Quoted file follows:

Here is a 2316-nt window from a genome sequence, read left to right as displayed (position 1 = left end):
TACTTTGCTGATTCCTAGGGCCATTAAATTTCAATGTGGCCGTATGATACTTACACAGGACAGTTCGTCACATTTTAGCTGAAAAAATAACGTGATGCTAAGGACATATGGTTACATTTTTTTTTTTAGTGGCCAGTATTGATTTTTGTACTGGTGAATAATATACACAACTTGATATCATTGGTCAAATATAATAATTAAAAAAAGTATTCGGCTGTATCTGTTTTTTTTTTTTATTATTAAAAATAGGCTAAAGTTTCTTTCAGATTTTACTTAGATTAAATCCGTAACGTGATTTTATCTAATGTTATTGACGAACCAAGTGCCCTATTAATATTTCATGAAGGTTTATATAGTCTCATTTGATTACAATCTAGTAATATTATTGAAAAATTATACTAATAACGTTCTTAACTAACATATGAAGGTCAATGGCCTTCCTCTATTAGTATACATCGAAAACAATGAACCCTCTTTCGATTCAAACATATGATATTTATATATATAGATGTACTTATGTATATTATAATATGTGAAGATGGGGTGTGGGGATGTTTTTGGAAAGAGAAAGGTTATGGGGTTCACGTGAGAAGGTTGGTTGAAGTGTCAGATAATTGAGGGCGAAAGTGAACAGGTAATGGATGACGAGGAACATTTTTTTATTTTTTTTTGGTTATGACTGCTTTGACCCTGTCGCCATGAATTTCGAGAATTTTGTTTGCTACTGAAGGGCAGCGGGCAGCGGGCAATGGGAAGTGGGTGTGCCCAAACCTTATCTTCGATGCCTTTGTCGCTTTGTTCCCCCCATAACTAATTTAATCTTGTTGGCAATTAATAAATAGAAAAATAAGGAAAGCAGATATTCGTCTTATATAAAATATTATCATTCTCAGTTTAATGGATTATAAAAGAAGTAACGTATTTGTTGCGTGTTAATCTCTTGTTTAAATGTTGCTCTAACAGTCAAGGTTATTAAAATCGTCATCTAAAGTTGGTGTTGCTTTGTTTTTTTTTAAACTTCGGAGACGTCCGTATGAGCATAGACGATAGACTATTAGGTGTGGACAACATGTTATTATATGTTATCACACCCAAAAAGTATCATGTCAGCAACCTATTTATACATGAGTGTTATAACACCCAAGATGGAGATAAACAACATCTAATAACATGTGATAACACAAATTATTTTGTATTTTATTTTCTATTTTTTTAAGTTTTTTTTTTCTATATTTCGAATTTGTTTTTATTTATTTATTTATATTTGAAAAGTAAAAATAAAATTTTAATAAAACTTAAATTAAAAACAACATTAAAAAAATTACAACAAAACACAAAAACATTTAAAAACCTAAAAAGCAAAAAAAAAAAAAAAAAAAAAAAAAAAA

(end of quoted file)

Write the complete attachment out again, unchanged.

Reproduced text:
Here is a 2316-nt window from a genome sequence, read left to right as displayed (position 1 = left end):
TACTTTGCTGATTCCTAGGGCCATTAAATTTCAATGTGGCCGTATGATACTTACACAGGACAGTTCGTCACATTTTAGCTGAAAAAATAACGTGATGCTAAGGACATATGGTTACATTTTTTTTTTTAGTGGCCAGTATTGATTTTTGTACTGGTGAATAATATACACAACTTGATATCATTGGTCAAATATAATAATTAAAAAAAGTATTCGGCTGTATCTGTTTTTTTTTTTTATTATTAAAAATAGGCTAAAGTTTCTTTCAGATTTTACTTAGATTAAATCCGTAACGTGATTTTATCTAATGTTATTGACGAACCAAGTGCCCTATTAATATTTCATGAAGGTTTATATAGTCTCATTTGATTACAATCTAGTAATATTATTGAAAAATTATACTAATAACGTTCTTAACTAACATATGAAGGTCAATGGCCTTCCTCTATTAGTATACATCGAAAACAATGAACCCTCTTTCGATTCAAACATATGATATTTATATATATAGATGTACTTATGTATATTATAATATGTGAAGATGGGGTGTGGGGATGTTTTTGGAAAGAGAAAGGTTATGGGGTTCACGTGAGAAGGTTGGTTGAAGTGTCAGATAATTGAGGGCGAAAGTGAACAGGTAATGGATGACGAGGAACATTTTTTTATTTTTTTTTGGTTATGACTGCTTTGACCCTGTCGCCATGAATTTCGAGAATTTTGTTTGCTACTGAAGGGCAGCGGGCAGCGGGCAATGGGAAGTGGGTGTGCCCAAACCTTATCTTCGATGCCTTTGTCGCTTTGTTCCCCCCATAACTAATTTAATCTTGTTGGCAATTAATAAATAGAAAAATAAGGAAAGCAGATATTCGTCTTATATAAAATATTATCATTCTCAGTTTAATGGATTATAAAAGAAGTAACGTATTTGTTGCGTGTTAATCTCTTGTTTAAATGTTGCTCTAACAGTCAAGGTTATTAAAATCGTCATCTAAAGTTGGTGTTGCTTTGTTTTTTTTTAAACTTCGGAGACGTCCGTATGAGCATAGACGATAGACTATTAGGTGTGGACAACATGTTATTATATGTTATCACACCCAAAAAGTATCATGTCAGCAACCTATTTATACATGAGTGTTATAACACCCAAGATGGAGATAAACAACATCTAATAACATGTGATAACACAAATTATTTTGTATTTTATTTTCTATTTTTTTAAGTTTTTTTTTTCTATATTTCGAATTTGTTTTTATTTATTTATTTATATTTGAAAAGTAAAAATAAAATTTTAATAAAACTTAAATTAAAAACAACATTAAAAAAATTACAACAAAACACAAAAACATTTAAAAACCTAAAAAGCAAAAAAAAAAAAAAAAAAAAAAAAAAAA